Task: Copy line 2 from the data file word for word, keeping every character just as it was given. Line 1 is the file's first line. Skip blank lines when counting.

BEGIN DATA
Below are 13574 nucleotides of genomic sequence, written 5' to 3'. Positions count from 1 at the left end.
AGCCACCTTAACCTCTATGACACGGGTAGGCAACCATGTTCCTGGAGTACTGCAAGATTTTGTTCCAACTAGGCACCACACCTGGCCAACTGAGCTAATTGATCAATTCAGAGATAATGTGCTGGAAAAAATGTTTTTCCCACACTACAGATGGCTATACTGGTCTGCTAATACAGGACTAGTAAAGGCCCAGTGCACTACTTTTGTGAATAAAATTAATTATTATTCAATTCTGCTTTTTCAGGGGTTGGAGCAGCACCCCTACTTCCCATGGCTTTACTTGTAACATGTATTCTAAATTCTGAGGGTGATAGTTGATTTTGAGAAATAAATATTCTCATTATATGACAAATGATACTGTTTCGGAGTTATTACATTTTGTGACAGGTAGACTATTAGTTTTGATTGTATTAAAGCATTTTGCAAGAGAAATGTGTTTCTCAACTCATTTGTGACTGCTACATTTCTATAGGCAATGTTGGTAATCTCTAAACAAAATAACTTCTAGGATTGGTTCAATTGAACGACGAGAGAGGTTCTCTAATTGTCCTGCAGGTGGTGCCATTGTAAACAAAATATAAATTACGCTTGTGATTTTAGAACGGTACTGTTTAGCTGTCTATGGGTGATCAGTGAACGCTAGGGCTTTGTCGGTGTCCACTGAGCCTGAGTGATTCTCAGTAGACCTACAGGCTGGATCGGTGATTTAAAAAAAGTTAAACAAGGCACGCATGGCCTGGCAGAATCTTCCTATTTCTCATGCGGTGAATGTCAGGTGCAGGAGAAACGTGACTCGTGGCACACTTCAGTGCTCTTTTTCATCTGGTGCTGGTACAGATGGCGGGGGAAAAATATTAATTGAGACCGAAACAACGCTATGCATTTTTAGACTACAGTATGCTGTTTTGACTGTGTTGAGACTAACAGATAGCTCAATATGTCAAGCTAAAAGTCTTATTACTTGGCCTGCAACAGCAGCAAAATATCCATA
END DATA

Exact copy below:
AGCCACCTTAACCTCTATGACACGGGTAGGCAACCATGTTCCTGGAGTACTGCAAGATTTTGTTCCAACTAGGCACCACACCTGGCCAACTGAGCTAATTGATCAATTCAGAGATAATGTGCTGGAAAAAATGTTTTTCCCACACTACAGATGGCTATACTGGTCTGCTAATACAGGACTAGTAAAGGCCCAGTGCACTACTTTTGTGAATAAAATTAATTATTATTCAATTCTGCTTTTTCAGGGGTTGGAGCAGCACCCCTACTTCCCATGGCTTTACTTGTAACATGTATTCTAAATTCTGAGGGTGATAGTTGATTTTGAGAAATAAATATTCTCATTATATGACAAATGATACTGTTTCGGAGTTATTACATTTTGTGACAGGTAGACTATTAGTTTTGATTGTATTAAAGCATTTTGCAAGAGAAATGTGTTTCTCAACTCATTTGTGACTGCTACATTTCTATAGGCAATGTTGGTAATCTCTAAACAAAATAACTTCTAGGATTGGTTCAATTGAACGACGAGAGAGGTTCTCTAATTGTCCTGCAGGTGGTGCCATTGTAAACAAAATATAAATTACGCTTGTGATTTTAGAACGGTACTGTTTAGCTGTCTATGGGTGATCAGTGAACGCTAGGGCTTTGTCGGTGTCCACTGAGCCTGAGTGATTCTCAGTAGACCTACAGGCTGGATCGGTGATTTAAAAAAAGTTAAACAAGGCACGCATGGCCTGGCAGAATCTTCCTATTTCTCATGCGGTGAATGTCAGGTGCAGGAGAAACGTGACTCGTGGCACACTTCAGTGCTCTTTTTCATCTGGTGCTGGTACAGATGGCGGGGGAAAAATATTAATTGAGACCGAAACAACGCTATGCATTTTTAGACTACAGTATGCTGTTTTGACTGTGTTGAGACTAACAGATAGCTCAATATGTCAAGCTAAAAGTCTTATTACTTGGCCTGCAACAGCAGCAAAATATCCATA